If you would like to call your local assessor, click here.
How do I apply for homestead?
Homestead applications can be found in the Document Center.
Contact the County Assessor's Office if you have questions regarding which application to complete.
When are homestead applications due?
For real property, property must be owned & occupied by December 1st and homestead applications must be submitted by December 15th of the current year to effect the following year's taxes.
For personal property, homestead applications must be submitted by May 29th of the current year. Personal property taxes are assessed and payable in the same year.
Can I claim homestead in two places in the same year?
Yes and no. Under MN Statute, you may only claim one homestead in Minnesota. However, if you claimed homestead at one property on January 2nd and move to another home before December 1st of the same year, you can apply for homestead there and receive the benefit on both homes for that one assessment year. The homestead will then be removed from your previous residence for the next assessment.
How do I appeal my property value or classification?
You are always welcome to request the local assessor review your property any time of the year, but changes may not take effect until the next assessment year. Click here to contact them directly.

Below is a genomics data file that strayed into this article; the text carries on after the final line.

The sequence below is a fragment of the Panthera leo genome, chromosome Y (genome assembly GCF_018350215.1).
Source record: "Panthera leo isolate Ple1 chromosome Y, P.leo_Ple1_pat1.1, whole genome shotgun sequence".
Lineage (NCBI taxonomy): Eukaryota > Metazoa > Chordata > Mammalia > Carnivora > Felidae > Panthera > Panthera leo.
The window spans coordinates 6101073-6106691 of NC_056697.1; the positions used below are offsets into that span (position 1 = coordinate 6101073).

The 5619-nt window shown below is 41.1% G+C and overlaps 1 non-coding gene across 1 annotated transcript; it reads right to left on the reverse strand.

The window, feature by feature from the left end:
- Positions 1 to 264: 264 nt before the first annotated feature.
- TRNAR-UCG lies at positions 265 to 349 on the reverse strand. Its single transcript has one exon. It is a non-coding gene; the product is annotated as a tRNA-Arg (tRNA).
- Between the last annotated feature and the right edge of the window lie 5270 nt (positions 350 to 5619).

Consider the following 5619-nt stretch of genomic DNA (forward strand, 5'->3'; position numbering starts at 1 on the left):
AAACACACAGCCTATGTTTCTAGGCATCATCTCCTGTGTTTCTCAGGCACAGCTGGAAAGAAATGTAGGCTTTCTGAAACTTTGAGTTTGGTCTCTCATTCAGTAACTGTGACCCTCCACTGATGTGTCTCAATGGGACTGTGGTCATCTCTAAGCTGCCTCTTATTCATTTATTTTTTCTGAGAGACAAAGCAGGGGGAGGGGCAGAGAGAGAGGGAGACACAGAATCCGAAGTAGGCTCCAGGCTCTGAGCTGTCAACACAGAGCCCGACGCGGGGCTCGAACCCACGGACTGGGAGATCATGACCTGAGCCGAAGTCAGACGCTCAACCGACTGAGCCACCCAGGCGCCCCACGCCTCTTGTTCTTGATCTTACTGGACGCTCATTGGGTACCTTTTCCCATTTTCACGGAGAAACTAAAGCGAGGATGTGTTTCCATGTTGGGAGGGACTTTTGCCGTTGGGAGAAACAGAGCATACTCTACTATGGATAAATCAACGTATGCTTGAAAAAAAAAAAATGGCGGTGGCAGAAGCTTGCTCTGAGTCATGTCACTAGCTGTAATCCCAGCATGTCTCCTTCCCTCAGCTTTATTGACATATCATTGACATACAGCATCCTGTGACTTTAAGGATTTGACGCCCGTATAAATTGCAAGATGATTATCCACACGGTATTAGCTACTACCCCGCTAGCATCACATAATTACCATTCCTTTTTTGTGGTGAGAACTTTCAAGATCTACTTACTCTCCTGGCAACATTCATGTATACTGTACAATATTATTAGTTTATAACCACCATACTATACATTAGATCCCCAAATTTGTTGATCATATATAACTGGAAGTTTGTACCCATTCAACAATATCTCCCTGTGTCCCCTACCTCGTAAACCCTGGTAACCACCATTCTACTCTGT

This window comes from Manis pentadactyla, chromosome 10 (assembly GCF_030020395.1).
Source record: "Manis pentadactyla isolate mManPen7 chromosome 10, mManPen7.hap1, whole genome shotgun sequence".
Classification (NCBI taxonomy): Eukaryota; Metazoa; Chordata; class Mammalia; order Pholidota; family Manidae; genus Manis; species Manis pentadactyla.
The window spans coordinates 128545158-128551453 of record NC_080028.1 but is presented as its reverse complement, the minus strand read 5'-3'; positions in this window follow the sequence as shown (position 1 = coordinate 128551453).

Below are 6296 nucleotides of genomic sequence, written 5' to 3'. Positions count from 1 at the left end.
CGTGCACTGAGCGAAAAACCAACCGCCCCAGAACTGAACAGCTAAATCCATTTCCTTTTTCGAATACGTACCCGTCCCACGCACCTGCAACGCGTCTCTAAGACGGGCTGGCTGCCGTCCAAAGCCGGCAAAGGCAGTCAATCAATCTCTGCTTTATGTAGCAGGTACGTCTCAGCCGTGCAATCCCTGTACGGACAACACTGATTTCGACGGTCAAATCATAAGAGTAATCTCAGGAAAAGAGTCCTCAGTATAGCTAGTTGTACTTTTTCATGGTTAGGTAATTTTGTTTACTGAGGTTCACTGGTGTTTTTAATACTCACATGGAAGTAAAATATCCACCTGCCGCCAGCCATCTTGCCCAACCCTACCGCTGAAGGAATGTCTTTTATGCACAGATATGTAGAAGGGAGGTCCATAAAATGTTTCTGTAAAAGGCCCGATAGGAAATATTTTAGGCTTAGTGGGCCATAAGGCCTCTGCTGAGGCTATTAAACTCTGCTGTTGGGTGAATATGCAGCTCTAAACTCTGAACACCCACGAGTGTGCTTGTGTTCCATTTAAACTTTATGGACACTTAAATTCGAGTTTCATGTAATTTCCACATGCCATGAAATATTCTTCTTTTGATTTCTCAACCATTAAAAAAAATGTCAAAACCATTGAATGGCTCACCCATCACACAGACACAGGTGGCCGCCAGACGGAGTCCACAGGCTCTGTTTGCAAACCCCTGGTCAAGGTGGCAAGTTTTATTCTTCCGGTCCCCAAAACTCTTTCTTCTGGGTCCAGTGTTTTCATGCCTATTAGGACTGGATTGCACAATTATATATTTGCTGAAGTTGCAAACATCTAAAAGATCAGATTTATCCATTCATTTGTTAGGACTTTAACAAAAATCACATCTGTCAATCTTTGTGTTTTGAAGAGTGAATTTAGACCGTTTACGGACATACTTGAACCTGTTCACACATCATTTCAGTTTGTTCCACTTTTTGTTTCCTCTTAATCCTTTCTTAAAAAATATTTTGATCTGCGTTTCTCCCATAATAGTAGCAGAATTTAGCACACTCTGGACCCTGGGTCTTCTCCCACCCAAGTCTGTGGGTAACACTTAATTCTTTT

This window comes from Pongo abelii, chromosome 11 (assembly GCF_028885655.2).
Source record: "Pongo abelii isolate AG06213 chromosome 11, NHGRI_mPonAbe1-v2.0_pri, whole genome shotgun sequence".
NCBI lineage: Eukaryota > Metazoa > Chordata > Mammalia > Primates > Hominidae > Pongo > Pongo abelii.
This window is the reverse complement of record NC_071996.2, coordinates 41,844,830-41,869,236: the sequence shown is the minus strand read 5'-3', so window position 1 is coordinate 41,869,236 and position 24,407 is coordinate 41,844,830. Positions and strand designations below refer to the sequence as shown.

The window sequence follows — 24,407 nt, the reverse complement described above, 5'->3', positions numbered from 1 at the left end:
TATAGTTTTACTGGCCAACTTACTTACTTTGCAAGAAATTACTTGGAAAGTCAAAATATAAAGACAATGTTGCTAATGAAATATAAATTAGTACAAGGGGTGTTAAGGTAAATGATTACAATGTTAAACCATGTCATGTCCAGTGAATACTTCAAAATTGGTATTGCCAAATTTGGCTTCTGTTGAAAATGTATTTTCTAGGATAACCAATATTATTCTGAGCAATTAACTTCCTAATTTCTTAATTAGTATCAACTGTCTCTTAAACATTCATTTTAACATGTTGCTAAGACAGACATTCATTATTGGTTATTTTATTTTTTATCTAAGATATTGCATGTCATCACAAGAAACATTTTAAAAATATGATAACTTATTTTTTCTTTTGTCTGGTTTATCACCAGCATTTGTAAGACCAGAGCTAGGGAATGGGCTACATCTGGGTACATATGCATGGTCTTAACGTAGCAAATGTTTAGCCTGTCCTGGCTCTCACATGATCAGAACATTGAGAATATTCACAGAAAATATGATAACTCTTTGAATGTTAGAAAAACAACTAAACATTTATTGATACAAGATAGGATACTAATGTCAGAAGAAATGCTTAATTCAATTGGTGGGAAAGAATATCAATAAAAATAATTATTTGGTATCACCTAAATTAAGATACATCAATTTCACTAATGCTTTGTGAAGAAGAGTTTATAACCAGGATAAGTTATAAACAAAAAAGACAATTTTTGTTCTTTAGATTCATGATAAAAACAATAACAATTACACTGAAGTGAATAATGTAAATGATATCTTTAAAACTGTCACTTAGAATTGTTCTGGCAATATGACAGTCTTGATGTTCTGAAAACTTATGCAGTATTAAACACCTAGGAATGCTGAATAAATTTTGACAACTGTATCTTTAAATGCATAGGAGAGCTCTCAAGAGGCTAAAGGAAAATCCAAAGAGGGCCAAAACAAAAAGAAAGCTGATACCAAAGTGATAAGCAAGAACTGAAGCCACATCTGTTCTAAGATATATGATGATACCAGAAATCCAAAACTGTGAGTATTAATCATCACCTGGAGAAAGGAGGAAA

Under MN Statute, there are two formal appeal options.
Option 1 - Local Board of Appeal & Equalization (LBAE): These hearings are held annually in April-May. The LBAE is made up of the local town board or city council members. The LBAE is followed by the County Board of Appeal & Equalization (CBAE) held in June.
Every assessor's office is required to send Notices of Valuation and Classification for each property by the end of March annually to notify property owners of the new assessed value & classification. Property taxes for the next year are based on that data. If property owners disagree with the value/classification, they may appeal to the LBAE. Those meeting must occur in April-May. Property owners who are not satisfied with the outcome of those hearings may then appeal to the County Board of Appeal & Equalization in June.
Option 2 - Tax Court: Taxpayers may choose to skip the LBAE & CBAE entirely and go directly to Tax Court. Petitions must be filed by April 30th of the year the tax becomes payable. Visit the MN Tax Court website here.
Click here for more information about both options for making a formal appeal.
How is my property classification determined?
Property is classified according to its demonstrated use. If there is no demonstrated use, it is classified according to its highest and best use.
What is the difference between Estimated Market Value and Taxable Market Value?
Estimated Market Value is a value that represents what the property would sell for in an open-market arm’s length transaction on January 2 of each year.
Taxable Market Value is the Estimated Market Value minus any value exlcusions due to special property tax programs or classifications. The two values may be the same. This is the value used to calculate property tax.